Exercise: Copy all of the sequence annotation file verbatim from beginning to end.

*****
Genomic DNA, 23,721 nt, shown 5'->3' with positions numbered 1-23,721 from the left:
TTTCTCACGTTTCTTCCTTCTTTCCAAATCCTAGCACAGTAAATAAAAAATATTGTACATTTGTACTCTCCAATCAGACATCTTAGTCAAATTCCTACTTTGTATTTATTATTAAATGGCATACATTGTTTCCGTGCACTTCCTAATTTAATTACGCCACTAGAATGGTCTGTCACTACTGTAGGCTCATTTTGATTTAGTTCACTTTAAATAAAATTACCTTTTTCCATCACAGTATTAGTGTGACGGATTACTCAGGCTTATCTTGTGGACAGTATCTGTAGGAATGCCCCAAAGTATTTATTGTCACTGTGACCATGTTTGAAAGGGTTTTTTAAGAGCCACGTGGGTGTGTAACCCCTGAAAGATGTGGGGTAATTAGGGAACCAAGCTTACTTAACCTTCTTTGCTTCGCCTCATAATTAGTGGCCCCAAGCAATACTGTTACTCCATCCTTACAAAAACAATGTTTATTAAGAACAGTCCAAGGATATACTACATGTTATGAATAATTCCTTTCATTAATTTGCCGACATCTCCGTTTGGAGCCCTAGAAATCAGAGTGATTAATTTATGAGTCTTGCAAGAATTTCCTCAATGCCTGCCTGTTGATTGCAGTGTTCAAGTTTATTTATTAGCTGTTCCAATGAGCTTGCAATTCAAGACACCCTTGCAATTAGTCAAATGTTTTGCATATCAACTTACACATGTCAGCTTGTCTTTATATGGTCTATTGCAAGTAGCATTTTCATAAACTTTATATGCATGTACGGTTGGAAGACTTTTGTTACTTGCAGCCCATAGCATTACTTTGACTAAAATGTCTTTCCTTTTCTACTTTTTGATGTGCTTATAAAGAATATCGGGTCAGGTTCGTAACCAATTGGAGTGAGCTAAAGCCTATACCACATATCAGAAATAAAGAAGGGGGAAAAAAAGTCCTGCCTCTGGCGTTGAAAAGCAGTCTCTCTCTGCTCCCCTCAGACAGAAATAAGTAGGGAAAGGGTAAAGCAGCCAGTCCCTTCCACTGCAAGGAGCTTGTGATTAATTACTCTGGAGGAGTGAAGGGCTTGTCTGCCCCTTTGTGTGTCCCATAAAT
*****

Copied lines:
Genomic DNA, 23,721 nt, shown 5'->3' with positions numbered 1-23,721 from the left:
TTTCTCACGTTTCTTCCTTCTTTCCAAATCCTAGCACAGTAAATAAAAAATATTGTACATTTGTACTCTCCAATCAGACATCTTAGTCAAATTCCTACTTTGTATTTATTATTAAATGGCATACATTGTTTCCGTGCACTTCCTAATTTAATTACGCCACTAGAATGGTCTGTCACTACTGTAGGCTCATTTTGATTTAGTTCACTTTAAATAAAATTACCTTTTTCCATCACAGTATTAGTGTGACGGATTACTCAGGCTTATCTTGTGGACAGTATCTGTAGGAATGCCCCAAAGTATTTATTGTCACTGTGACCATGTTTGAAAGGGTTTTTTAAGAGCCACGTGGGTGTGTAACCCCTGAAAGATGTGGGGTAATTAGGGAACCAAGCTTACTTAACCTTCTTTGCTTCGCCTCATAATTAGTGGCCCCAAGCAATACTGTTACTCCATCCTTACAAAAACAATGTTTATTAAGAACAGTCCAAGGATATACTACATGTTATGAATAATTCCTTTCATTAATTTGCCGACATCTCCGTTTGGAGCCCTAGAAATCAGAGTGATTAATTTATGAGTCTTGCAAGAATTTCCTCAATGCCTGCCTGTTGATTGCAGTGTTCAAGTTTATTTATTAGCTGTTCCAATGAGCTTGCAATTCAAGACACCCTTGCAATTAGTCAAATGTTTTGCATATCAACTTACACATGTCAGCTTGTCTTTATATGGTCTATTGCAAGTAGCATTTTCATAAACTTTATATGCATGTACGGTTGGAAGACTTTTGTTACTTGCAGCCCATAGCATTACTTTGACTAAAATGTCTTTCCTTTTCTACTTTTTGATGTGCTTATAAAGAATATCGGGTCAGGTTCGTAACCAATTGGAGTGAGCTAAAGCCTATACCACATATCAGAAATAAAGAAGGGGGAAAAAAAGTCCTGCCTCTGGCGTTGAAAAGCAGTCTCTCTCTGCTCCCCTCAGACAGAAATAAGTAGGGAAAGGGTAAAGCAGCCAGTCCCTTCCACTGCAAGGAGCTTGTGATTAATTACTCTGGAGGAGTGAAGGGCTTGTCTGCCCCTTTGTGTGTCCCATAAAT